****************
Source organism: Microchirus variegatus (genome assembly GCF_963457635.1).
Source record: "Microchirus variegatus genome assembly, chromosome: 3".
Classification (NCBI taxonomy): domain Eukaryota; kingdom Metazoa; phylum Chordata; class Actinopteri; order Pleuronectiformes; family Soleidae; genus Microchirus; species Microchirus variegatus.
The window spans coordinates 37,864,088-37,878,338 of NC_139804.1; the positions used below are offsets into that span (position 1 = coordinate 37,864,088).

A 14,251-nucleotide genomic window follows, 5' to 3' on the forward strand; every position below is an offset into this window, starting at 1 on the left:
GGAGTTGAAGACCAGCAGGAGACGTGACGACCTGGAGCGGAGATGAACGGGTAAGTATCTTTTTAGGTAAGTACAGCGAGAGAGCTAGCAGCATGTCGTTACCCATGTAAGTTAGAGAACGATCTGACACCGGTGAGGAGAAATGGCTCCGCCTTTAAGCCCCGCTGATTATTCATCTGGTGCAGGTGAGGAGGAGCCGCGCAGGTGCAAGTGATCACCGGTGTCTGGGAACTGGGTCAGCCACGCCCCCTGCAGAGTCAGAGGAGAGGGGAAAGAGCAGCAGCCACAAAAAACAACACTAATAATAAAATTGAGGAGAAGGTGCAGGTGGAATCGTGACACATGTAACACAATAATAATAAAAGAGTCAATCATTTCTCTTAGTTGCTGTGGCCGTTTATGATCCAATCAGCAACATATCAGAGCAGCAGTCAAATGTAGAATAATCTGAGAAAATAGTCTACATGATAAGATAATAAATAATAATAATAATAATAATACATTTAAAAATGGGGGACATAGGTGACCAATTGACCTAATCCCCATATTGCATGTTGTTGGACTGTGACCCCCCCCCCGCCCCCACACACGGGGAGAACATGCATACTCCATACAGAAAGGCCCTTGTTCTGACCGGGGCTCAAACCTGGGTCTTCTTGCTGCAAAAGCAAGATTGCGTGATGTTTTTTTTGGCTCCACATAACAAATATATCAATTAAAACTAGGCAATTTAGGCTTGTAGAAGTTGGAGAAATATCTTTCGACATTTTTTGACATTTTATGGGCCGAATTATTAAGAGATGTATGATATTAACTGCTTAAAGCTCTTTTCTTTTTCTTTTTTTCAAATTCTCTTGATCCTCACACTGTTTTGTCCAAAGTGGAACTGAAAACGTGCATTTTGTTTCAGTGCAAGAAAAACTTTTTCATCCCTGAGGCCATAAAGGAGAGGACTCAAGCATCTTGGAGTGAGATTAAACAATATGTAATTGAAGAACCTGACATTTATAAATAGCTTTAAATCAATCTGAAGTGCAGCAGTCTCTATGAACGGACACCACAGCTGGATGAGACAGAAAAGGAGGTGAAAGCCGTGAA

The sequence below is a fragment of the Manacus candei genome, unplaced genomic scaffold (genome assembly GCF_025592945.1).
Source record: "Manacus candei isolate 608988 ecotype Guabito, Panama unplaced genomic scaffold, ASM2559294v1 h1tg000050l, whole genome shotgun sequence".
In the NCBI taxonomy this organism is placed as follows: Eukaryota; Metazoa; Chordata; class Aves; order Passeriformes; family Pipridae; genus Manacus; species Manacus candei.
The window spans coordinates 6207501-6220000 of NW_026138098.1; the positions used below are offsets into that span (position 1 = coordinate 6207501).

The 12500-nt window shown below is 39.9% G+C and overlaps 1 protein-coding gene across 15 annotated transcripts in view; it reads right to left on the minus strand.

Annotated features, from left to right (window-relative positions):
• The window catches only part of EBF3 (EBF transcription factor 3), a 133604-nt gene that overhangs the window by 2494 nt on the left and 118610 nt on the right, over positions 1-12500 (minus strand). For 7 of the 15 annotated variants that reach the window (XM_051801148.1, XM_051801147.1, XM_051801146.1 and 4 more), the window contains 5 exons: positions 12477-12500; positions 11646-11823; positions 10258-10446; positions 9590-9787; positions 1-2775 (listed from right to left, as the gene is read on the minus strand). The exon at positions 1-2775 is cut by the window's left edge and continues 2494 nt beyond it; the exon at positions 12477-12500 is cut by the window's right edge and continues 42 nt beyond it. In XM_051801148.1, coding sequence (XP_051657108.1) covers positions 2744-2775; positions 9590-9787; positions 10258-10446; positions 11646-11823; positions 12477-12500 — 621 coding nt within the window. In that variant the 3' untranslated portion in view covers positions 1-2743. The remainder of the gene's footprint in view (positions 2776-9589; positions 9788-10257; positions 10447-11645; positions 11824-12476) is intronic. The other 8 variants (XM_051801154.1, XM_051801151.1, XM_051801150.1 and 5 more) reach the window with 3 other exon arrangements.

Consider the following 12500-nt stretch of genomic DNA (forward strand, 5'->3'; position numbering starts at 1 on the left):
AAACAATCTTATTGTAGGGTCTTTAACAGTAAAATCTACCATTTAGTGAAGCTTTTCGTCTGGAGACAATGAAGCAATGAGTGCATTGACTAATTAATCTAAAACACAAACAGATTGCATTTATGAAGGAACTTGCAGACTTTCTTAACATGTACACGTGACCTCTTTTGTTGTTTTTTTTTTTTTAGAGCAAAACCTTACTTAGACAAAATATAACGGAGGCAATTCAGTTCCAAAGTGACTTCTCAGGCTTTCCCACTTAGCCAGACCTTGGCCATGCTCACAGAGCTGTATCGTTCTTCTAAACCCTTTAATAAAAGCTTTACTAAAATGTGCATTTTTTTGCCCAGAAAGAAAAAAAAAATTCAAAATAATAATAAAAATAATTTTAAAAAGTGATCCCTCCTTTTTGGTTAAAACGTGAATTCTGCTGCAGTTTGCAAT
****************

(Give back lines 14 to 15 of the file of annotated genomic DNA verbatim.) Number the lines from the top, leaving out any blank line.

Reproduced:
Consider the following 12500-nt stretch of genomic DNA (forward strand, 5'->3'; position numbering starts at 1 on the left):
AAACAATCTTATTGTAGGGTCTTTAACAGTAAAATCTACCATTTAGTGAAGCTTTTCGTCTGGAGACAATGAAGCAATGAGTGCATTGACTAATTAATCTAAAACACAAACAGATTGCATTTATGAAGGAACTTGCAGACTTTCTTAACATGTACACGTGACCTCTTTTGTTGTTTTTTTTTTTTTAGAGCAAAACCTTACTTAGACAAAATATAACGGAGGCAATTCAGTTCCAAAGTGACTTCTCAGGCTTTCCCACTTAGCCAGACCTTGGCCATGCTCACAGAGCTGTATCGTTCTTCTAAACCCTTTAATAAAAGCTTTACTAAAATGTGCATTTTTTTGCCCAGAAAGAAAAAAAAAATTCAAAATAATAATAAAAATAATTTTAAAAAGTGATCCCTCCTTTTTGGTTAAAACGTGAATTCTGCTGCAGTTTGCAAT